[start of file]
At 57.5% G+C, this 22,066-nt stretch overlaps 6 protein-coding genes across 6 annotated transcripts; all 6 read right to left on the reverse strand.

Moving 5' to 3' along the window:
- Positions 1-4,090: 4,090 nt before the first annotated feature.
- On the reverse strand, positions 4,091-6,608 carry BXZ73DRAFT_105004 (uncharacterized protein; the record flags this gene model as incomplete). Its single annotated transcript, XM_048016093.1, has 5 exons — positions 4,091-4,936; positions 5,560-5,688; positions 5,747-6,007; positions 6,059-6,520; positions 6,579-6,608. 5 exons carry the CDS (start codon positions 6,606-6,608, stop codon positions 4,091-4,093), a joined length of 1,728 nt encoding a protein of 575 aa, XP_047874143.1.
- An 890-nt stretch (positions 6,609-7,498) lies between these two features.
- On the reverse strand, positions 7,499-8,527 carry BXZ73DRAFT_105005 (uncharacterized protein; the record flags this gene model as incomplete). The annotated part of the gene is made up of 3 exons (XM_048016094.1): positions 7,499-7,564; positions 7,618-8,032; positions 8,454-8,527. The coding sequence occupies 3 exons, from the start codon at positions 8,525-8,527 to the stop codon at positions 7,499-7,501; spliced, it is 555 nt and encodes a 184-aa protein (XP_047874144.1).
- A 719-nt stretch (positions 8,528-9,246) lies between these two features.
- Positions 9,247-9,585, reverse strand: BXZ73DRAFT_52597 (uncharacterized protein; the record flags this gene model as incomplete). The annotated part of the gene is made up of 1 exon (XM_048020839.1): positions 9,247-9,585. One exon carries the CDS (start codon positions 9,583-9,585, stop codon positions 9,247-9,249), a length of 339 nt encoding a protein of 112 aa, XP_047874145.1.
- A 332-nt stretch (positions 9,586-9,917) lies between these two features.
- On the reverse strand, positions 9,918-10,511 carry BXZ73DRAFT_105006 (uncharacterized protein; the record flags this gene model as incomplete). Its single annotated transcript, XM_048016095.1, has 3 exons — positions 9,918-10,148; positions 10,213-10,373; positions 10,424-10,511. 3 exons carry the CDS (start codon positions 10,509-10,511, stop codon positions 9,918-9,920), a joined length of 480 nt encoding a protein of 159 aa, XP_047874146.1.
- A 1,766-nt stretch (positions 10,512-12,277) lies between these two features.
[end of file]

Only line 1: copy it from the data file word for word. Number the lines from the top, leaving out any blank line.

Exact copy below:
At 57.5% G+C, this 22,066-nt stretch overlaps 6 protein-coding genes across 6 annotated transcripts; all 6 read right to left on the reverse strand.